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About meNorvell Page was born in Richmond, VA and attended both the University of Richmond and the College of William and Mary in nearby Williamsburg. He had a privleged upbringing sprinkeld with dramatic events. When he was 3, his mother fell down a manhole while they were walking down a Chicago sidewalk. Norvell, terrified, thought she had dissappeared and never quite got over the experience.
When he was a little older, according to some family members, his parents had tickets for the Titanic and escaped disaster when Norvell begged them to cancel the trip for reasons unknown. Norvell again played a hand in the family's escaping disaster when, one Christmas the family home caught on fire. Candles on the tree had been left burning.
He quite arguably saved everyone's life. Waking first, he threw his mattress out of his window, grabbed his infant brother and sister and ran screaming through the hall as he went back to jump to safety. His screams woke his parents who then jumped to the mattress themselves.
Not long after the Christmas Eve incident, Norvell was sent to William and Mary for college. He did well there but couldn't bear to be away from his high school sweetheart, whom his family didn't approve of. In an early display of strong fiction writing, he cleverly left a semester's worth of letters to his parents with his room-mate and eloped with her in his first year there. His room-mate mailed one for him each week so the post-mark was accurate.
Norvell lied about his age and experience to the Norfolk "Observer", claiming to have been writing for Richmond's "Times Dispatch" and was hired there. When Audrey became pregnant with their son, Norvell MacAllister Page, (Mac), the couple moved to Cinncinnati, where his father, managed Thomas Edison & Hugo Wurlitzer's ad accounts. Norvell wrote for the "Cinncinnati Post". The family ultimately moved back to Richmond, where he attended U of R, wrote for the "Times Dispatch", and began dabbling in Pulp Fiction.
His father had always encouraged him to write, envisioning him as another Poe, whom his Great-Uncle had worked with as an editor at the "Southern Literary Messenger". He was so much of a bibliophile, in fact, that his own and Norvell's middle name was Wordsworth, (he'd not been given it at birth but had it changed to it as an adult) and his daughter's Montague. He did not, however, approve of Pulp Fiction.
Norvell was to become it's king. He started off writing Westerns, then tried a number of other genres, using the pseudonym N. Wooten Poge. Ultimately, he began doing well enough as a writer that he decided to move to NYC. He first continued working as a reporter and editor for the "New York Times", "World Telegram" and "New York Herald." It is rumored that, while at the "World Telegram", he became involved in fellow editor Varion Fry's effort to resuce artists and scientists from occupied Europe.
Whatever else may or may not be the case, by 1933, he was a millionaire living on Riverside Drive, just like his top character, Richard Wentworth. He was the most prolific, and very arguably the most influential pulp writer there was. President of the American Fiction Guild, he edited their newsletter for some time. Among his closest friends were fellow writers Ted Tinsley and L. Ron Hubbard and Surrealist painter Max Ernst.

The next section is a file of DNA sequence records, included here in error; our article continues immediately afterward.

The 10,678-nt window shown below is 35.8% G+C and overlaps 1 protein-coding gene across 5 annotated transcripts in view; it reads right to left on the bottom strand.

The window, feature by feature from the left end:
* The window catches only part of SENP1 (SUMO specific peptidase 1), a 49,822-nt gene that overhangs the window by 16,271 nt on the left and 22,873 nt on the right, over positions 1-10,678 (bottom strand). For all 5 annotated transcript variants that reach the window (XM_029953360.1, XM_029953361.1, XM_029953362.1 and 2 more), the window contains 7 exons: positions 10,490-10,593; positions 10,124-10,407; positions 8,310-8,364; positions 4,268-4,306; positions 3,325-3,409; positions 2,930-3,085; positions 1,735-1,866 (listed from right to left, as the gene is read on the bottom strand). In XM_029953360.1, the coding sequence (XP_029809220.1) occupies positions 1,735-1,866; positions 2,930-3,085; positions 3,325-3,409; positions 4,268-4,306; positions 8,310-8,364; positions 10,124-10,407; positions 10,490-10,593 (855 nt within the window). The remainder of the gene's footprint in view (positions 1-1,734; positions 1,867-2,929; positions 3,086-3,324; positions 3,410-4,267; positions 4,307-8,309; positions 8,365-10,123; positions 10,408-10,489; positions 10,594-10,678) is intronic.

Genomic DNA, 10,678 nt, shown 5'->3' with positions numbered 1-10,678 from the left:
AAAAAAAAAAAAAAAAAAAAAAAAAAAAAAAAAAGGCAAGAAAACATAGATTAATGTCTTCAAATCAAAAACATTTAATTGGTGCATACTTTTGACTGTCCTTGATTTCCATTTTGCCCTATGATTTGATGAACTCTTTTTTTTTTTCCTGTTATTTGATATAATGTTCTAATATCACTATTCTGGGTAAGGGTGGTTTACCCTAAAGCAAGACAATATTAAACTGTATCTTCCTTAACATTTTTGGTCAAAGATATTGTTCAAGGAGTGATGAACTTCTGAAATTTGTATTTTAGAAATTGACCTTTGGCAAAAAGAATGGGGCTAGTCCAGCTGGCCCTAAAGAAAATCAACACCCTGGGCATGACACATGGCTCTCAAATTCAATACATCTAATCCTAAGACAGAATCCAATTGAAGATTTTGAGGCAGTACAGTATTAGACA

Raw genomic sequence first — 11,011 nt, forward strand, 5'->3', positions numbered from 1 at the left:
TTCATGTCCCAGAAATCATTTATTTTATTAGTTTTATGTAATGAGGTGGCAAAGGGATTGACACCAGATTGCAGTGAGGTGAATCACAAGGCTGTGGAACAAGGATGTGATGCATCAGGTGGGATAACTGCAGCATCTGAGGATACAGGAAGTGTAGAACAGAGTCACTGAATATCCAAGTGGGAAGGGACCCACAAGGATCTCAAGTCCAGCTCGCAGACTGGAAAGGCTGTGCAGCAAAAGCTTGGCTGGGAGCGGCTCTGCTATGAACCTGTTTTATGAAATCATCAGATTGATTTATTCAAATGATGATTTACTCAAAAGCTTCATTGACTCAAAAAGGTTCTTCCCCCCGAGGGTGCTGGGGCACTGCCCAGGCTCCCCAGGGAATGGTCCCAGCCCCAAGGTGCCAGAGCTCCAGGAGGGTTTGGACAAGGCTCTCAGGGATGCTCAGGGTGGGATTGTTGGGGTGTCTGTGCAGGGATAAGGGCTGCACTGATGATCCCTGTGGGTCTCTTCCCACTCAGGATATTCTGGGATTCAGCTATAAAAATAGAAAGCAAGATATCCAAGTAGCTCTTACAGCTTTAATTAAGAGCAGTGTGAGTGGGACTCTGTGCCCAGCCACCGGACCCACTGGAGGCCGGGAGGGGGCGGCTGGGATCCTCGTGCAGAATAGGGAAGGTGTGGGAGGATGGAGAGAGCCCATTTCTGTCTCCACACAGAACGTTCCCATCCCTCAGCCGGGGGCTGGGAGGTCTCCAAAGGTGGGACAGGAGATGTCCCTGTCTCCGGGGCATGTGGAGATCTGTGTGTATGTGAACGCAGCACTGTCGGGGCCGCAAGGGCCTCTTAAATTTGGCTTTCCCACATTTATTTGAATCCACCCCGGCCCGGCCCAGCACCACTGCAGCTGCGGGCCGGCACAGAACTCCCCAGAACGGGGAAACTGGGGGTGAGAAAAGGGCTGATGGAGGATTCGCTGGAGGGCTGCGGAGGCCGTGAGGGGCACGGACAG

He continued writing not only the "Spider" but "Phantom Detective", "Shadow", lesser known Ken Carter, "Scorpion", "Skull" and "Octopus" stories and many, many more, including what is considered one of the best "Superman" stories ever. He also wrote radio scripts and a "Spider" movie serial.
His writing was both the bloodiest and the most philosophical, the most action-packed yet most prosaic, writing in the Pulps. He was also very ahead of his time. In fact, he quite arguably was ahead of our time. The "Spider" was the first character to undergo a full transformation, his "Dance of the Skeletons" was the first pulp to combine mystery and horror, his heroines were often as formidable as his heroes and his dark knights had a darkness about them no one has yet quite touched.
He wrote until 1943, when he abruptly stopped without warning. He dissappeared, for all intents and purposes, from both New York, the arts world and the Pulp world for good. It wasn't unlike what one would expect from one of his characters.
Why? Audrey had died and this, along with the U.S. involvment in WWII, led to his returning to VA where he was an intelligence worker in the Truman, Kennedy and Eisenhower Administrations. He died suddenly in August of 1961. He was survived by his son, who became a noted city planner and architect, several grandchildren and his second wife, Jean, who was also a novelist and political speechwriter. Surviving family members do not know where he is buried.
According to a 1939 editorial, Norvell lost all of his pulp records up to that point in a cabin fire but his family, who visited him frequently at the time, recalled neither cabin nor fire. The radio station that broadcast the "spider" radio show burned down and Norvell's scripts, sadly, along with it.
About my libraryBooks by the most prolific Pulp writer ever!
GroupsAdventure Classics, Alternative Fiction, Books on the Paranormal, Bookshelf of the Damned, Comics are also literature, Early Science Fiction, Fantasy Forum, Hardboiled / Noir Crime Fiction, Help! I'm in love with a fictional character!, Lovers of the Paranormal —show all groups, Paranormal and other eerie stuff., Science Fiction Fans, The Phantom, The Weird Tradition, Weird Fiction, Written in Stone - The Literary Cemetery
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Member sinceSep 5, 2010